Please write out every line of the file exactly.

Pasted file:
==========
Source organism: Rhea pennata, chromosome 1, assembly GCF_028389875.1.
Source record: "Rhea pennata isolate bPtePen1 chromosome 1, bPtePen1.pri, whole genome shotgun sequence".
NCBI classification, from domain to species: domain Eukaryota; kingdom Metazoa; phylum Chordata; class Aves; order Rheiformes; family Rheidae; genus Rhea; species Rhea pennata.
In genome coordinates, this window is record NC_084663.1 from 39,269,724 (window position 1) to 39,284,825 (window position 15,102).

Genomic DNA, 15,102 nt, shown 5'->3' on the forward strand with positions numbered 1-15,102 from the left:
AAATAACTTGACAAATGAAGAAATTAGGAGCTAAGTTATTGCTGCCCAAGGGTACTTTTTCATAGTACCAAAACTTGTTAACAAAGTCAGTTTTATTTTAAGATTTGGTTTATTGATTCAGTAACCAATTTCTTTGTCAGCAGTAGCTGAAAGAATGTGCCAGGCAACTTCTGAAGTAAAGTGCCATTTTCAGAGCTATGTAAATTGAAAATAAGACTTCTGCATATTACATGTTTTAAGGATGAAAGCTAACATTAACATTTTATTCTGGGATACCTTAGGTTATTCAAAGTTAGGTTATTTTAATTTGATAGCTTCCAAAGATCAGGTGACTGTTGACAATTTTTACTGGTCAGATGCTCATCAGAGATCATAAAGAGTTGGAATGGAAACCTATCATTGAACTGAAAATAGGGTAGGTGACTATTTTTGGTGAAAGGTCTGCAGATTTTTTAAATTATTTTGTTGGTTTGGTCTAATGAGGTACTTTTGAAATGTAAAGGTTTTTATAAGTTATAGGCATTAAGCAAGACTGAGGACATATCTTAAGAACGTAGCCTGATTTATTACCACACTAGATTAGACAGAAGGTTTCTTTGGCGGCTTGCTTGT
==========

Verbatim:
Source organism: Rhea pennata, chromosome 1, assembly GCF_028389875.1.
Source record: "Rhea pennata isolate bPtePen1 chromosome 1, bPtePen1.pri, whole genome shotgun sequence".
NCBI classification, from domain to species: domain Eukaryota; kingdom Metazoa; phylum Chordata; class Aves; order Rheiformes; family Rheidae; genus Rhea; species Rhea pennata.
In genome coordinates, this window is record NC_084663.1 from 39,269,724 (window position 1) to 39,284,825 (window position 15,102).

Genomic DNA, 15,102 nt, shown 5'->3' on the forward strand with positions numbered 1-15,102 from the left:
AAATAACTTGACAAATGAAGAAATTAGGAGCTAAGTTATTGCTGCCCAAGGGTACTTTTTCATAGTACCAAAACTTGTTAACAAAGTCAGTTTTATTTTAAGATTTGGTTTATTGATTCAGTAACCAATTTCTTTGTCAGCAGTAGCTGAAAGAATGTGCCAGGCAACTTCTGAAGTAAAGTGCCATTTTCAGAGCTATGTAAATTGAAAATAAGACTTCTGCATATTACATGTTTTAAGGATGAAAGCTAACATTAACATTTTATTCTGGGATACCTTAGGTTATTCAAAGTTAGGTTATTTTAATTTGATAGCTTCCAAAGATCAGGTGACTGTTGACAATTTTTACTGGTCAGATGCTCATCAGAGATCATAAAGAGTTGGAATGGAAACCTATCATTGAACTGAAAATAGGGTAGGTGACTATTTTTGGTGAAAGGTCTGCAGATTTTTTAAATTATTTTGTTGGTTTGGTCTAATGAGGTACTTTTGAAATGTAAAGGTTTTTATAAGTTATAGGCATTAAGCAAGACTGAGGACATATCTTAAGAACGTAGCCTGATTTATTACCACACTAGATTAGACAGAAGGTTTCTTTGGCGGCTTGCTTGT